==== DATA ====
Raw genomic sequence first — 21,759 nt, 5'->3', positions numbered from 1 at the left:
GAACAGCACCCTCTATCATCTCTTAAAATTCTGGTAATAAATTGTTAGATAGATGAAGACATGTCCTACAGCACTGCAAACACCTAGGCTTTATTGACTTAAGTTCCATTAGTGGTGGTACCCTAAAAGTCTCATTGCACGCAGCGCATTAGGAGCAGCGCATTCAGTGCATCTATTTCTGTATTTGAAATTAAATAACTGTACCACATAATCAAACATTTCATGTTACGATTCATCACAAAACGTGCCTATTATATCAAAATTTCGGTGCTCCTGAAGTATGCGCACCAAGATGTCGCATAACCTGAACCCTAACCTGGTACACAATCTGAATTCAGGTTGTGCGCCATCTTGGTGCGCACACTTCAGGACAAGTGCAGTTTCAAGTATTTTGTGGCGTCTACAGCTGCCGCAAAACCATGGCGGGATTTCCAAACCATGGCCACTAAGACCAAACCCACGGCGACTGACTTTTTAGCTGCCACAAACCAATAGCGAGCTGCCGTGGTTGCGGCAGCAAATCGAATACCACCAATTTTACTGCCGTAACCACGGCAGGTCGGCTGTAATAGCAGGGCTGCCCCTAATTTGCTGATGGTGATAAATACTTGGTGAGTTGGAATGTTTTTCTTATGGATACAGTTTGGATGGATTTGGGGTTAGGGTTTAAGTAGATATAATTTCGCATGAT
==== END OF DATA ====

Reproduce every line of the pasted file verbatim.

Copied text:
Raw genomic sequence first — 21,759 nt, 5'->3', positions numbered from 1 at the left:
GAACAGCACCCTCTATCATCTCTTAAAATTCTGGTAATAAATTGTTAGATAGATGAAGACATGTCCTACAGCACTGCAAACACCTAGGCTTTATTGACTTAAGTTCCATTAGTGGTGGTACCCTAAAAGTCTCATTGCACGCAGCGCATTAGGAGCAGCGCATTCAGTGCATCTATTTCTGTATTTGAAATTAAATAACTGTACCACATAATCAAACATTTCATGTTACGATTCATCACAAAACGTGCCTATTATATCAAAATTTCGGTGCTCCTGAAGTATGCGCACCAAGATGTCGCATAACCTGAACCCTAACCTGGTACACAATCTGAATTCAGGTTGTGCGCCATCTTGGTGCGCACACTTCAGGACAAGTGCAGTTTCAAGTATTTTGTGGCGTCTACAGCTGCCGCAAAACCATGGCGGGATTTCCAAACCATGGCCACTAAGACCAAACCCACGGCGACTGACTTTTTAGCTGCCACAAACCAATAGCGAGCTGCCGTGGTTGCGGCAGCAAATCGAATACCACCAATTTTACTGCCGTAACCACGGCAGGTCGGCTGTAATAGCAGGGCTGCCCCTAATTTGCTGATGGTGATAAATACTTGGTGAGTTGGAATGTTTTTCTTATGGATACAGTTTGGATGGATTTGGGGTTAGGGTTTAAGTAGATATAATTTCGCATGAT